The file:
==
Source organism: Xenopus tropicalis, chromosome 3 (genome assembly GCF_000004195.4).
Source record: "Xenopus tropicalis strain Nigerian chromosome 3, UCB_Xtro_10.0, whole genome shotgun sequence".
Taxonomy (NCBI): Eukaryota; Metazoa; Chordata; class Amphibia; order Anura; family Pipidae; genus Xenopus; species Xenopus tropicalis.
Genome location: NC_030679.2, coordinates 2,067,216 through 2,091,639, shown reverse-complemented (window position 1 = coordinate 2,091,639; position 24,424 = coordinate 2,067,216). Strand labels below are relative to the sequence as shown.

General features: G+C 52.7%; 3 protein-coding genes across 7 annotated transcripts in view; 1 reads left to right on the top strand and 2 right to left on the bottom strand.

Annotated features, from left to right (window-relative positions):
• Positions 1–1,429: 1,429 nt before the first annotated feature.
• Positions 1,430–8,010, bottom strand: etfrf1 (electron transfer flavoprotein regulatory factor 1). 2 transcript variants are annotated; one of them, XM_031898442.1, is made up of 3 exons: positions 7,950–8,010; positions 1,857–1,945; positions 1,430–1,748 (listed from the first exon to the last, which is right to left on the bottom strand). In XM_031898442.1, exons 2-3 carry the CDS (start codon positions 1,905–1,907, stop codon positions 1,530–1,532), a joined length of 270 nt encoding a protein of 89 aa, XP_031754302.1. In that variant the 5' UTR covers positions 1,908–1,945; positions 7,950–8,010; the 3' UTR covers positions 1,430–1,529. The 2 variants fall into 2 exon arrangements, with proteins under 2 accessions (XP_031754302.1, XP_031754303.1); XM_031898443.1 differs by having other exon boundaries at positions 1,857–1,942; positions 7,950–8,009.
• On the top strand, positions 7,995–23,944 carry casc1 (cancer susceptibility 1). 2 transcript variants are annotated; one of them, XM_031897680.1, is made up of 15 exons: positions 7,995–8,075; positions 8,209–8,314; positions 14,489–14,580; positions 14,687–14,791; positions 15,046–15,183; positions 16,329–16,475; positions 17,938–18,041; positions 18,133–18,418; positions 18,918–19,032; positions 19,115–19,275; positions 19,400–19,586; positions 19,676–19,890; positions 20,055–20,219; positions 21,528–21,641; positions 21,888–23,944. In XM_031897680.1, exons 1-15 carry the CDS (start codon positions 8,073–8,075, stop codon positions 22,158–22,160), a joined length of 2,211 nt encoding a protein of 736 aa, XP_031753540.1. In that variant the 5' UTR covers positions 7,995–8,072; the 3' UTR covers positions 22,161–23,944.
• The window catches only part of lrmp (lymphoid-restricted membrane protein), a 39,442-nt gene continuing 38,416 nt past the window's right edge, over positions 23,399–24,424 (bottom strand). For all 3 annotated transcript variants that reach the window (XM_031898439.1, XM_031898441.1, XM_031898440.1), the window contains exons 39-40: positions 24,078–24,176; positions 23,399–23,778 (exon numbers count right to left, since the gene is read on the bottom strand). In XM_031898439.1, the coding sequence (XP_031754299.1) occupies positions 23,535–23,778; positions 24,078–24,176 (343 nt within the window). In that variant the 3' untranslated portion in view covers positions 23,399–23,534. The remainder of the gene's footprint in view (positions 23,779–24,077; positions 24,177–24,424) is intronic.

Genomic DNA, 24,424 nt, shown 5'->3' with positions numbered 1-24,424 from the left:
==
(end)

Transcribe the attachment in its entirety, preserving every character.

Source organism: Xenopus tropicalis, chromosome 3 (genome assembly GCF_000004195.4).
Source record: "Xenopus tropicalis strain Nigerian chromosome 3, UCB_Xtro_10.0, whole genome shotgun sequence".
Taxonomy (NCBI): Eukaryota; Metazoa; Chordata; class Amphibia; order Anura; family Pipidae; genus Xenopus; species Xenopus tropicalis.
Genome location: NC_030679.2, coordinates 2,067,216 through 2,091,639, shown reverse-complemented (window position 1 = coordinate 2,091,639; position 24,424 = coordinate 2,067,216). Strand labels below are relative to the sequence as shown.

General features: G+C 52.7%; 3 protein-coding genes across 7 annotated transcripts in view; 1 reads left to right on the top strand and 2 right to left on the bottom strand.

Annotated features, from left to right (window-relative positions):
• Positions 1–1,429: 1,429 nt before the first annotated feature.
• Positions 1,430–8,010, bottom strand: etfrf1 (electron transfer flavoprotein regulatory factor 1). 2 transcript variants are annotated; one of them, XM_031898442.1, is made up of 3 exons: positions 7,950–8,010; positions 1,857–1,945; positions 1,430–1,748 (listed from the first exon to the last, which is right to left on the bottom strand). In XM_031898442.1, exons 2-3 carry the CDS (start codon positions 1,905–1,907, stop codon positions 1,530–1,532), a joined length of 270 nt encoding a protein of 89 aa, XP_031754302.1. In that variant the 5' UTR covers positions 1,908–1,945; positions 7,950–8,010; the 3' UTR covers positions 1,430–1,529. The 2 variants fall into 2 exon arrangements, with proteins under 2 accessions (XP_031754302.1, XP_031754303.1); XM_031898443.1 differs by having other exon boundaries at positions 1,857–1,942; positions 7,950–8,009.
• On the top strand, positions 7,995–23,944 carry casc1 (cancer susceptibility 1). 2 transcript variants are annotated; one of them, XM_031897680.1, is made up of 15 exons: positions 7,995–8,075; positions 8,209–8,314; positions 14,489–14,580; positions 14,687–14,791; positions 15,046–15,183; positions 16,329–16,475; positions 17,938–18,041; positions 18,133–18,418; positions 18,918–19,032; positions 19,115–19,275; positions 19,400–19,586; positions 19,676–19,890; positions 20,055–20,219; positions 21,528–21,641; positions 21,888–23,944. In XM_031897680.1, exons 1-15 carry the CDS (start codon positions 8,073–8,075, stop codon positions 22,158–22,160), a joined length of 2,211 nt encoding a protein of 736 aa, XP_031753540.1. In that variant the 5' UTR covers positions 7,995–8,072; the 3' UTR covers positions 22,161–23,944.
• The window catches only part of lrmp (lymphoid-restricted membrane protein), a 39,442-nt gene continuing 38,416 nt past the window's right edge, over positions 23,399–24,424 (bottom strand). For all 3 annotated transcript variants that reach the window (XM_031898439.1, XM_031898441.1, XM_031898440.1), the window contains exons 39-40: positions 24,078–24,176; positions 23,399–23,778 (exon numbers count right to left, since the gene is read on the bottom strand). In XM_031898439.1, the coding sequence (XP_031754299.1) occupies positions 23,535–23,778; positions 24,078–24,176 (343 nt within the window). In that variant the 3' untranslated portion in view covers positions 23,399–23,534. The remainder of the gene's footprint in view (positions 23,779–24,077; positions 24,177–24,424) is intronic.

Genomic DNA, 24,424 nt, shown 5'->3' with positions numbered 1-24,424 from the left: